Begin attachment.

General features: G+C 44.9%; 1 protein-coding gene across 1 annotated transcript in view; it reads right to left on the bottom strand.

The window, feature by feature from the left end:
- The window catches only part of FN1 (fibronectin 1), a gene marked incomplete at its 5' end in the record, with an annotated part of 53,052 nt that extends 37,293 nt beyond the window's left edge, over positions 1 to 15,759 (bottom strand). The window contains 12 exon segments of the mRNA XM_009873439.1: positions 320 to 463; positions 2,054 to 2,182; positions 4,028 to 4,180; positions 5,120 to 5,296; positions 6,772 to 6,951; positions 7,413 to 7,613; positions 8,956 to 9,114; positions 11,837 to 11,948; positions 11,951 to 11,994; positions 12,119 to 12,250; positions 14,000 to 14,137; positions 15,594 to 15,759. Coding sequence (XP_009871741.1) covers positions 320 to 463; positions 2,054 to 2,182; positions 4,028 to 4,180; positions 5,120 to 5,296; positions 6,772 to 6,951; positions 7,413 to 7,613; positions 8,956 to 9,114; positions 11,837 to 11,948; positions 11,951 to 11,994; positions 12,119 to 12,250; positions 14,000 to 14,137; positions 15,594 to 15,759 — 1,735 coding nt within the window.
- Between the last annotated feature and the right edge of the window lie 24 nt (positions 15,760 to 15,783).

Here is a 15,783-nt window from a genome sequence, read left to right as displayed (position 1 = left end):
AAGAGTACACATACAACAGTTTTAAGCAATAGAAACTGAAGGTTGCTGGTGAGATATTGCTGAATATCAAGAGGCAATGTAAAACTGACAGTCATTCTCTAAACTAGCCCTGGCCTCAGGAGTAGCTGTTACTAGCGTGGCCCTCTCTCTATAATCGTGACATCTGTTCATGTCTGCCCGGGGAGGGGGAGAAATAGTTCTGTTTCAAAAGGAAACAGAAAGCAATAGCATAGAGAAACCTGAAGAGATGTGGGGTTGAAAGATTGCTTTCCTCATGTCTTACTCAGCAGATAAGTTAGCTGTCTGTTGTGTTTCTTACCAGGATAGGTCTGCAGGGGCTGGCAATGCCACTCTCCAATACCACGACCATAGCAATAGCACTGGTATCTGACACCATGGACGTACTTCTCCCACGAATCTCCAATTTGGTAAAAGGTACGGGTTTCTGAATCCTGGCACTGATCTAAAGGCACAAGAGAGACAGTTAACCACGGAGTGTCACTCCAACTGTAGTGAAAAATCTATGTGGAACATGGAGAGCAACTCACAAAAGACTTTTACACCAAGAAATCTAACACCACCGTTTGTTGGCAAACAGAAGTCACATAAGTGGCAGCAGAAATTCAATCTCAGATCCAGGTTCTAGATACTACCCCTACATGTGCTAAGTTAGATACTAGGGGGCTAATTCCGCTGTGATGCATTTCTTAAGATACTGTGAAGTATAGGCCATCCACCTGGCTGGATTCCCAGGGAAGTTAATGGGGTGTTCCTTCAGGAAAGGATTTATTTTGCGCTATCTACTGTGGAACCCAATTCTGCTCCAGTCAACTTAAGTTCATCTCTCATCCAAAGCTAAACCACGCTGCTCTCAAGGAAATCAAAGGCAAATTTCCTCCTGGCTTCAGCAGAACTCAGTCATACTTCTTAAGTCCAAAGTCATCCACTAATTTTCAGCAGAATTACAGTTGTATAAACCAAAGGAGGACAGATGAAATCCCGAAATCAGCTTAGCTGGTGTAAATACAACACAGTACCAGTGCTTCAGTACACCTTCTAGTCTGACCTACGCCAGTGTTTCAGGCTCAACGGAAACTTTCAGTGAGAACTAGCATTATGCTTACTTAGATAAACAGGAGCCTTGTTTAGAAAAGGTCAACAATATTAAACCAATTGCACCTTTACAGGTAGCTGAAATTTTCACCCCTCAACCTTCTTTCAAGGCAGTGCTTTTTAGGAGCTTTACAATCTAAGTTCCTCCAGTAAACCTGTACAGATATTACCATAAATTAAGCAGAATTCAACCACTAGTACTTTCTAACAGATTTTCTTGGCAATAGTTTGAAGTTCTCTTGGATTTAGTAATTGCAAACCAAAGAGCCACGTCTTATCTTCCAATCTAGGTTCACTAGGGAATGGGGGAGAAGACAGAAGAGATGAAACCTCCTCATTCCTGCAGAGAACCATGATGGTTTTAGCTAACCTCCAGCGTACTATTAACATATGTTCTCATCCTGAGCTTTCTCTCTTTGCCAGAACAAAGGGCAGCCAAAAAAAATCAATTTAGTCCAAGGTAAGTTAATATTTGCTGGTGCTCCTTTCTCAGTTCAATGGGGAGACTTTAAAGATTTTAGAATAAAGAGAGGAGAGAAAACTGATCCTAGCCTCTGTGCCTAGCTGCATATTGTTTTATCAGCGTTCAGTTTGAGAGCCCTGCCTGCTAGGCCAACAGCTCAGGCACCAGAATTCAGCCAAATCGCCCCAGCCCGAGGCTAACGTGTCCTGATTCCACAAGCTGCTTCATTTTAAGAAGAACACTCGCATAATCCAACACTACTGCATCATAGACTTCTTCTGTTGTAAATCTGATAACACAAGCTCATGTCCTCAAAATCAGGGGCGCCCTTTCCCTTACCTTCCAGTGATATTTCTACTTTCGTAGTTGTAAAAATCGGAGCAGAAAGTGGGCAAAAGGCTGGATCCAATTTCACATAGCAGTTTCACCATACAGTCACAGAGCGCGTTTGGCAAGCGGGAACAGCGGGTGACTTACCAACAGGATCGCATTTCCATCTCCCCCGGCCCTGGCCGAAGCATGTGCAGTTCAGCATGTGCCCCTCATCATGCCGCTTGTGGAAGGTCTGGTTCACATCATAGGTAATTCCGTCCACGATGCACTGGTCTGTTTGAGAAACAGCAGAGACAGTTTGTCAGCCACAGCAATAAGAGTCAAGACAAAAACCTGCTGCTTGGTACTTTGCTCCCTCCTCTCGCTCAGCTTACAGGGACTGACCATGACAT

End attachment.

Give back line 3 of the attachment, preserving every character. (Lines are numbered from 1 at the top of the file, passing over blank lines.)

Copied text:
- The window catches only part of FN1 (fibronectin 1), a gene marked incomplete at its 5' end in the record, with an annotated part of 53,052 nt that extends 37,293 nt beyond the window's left edge, over positions 1 to 15,759 (bottom strand). The window contains 12 exon segments of the mRNA XM_009873439.1: positions 320 to 463; positions 2,054 to 2,182; positions 4,028 to 4,180; positions 5,120 to 5,296; positions 6,772 to 6,951; positions 7,413 to 7,613; positions 8,956 to 9,114; positions 11,837 to 11,948; positions 11,951 to 11,994; positions 12,119 to 12,250; positions 14,000 to 14,137; positions 15,594 to 15,759. Coding sequence (XP_009871741.1) covers positions 320 to 463; positions 2,054 to 2,182; positions 4,028 to 4,180; positions 5,120 to 5,296; positions 6,772 to 6,951; positions 7,413 to 7,613; positions 8,956 to 9,114; positions 11,837 to 11,948; positions 11,951 to 11,994; positions 12,119 to 12,250; positions 14,000 to 14,137; positions 15,594 to 15,759 — 1,735 coding nt within the window.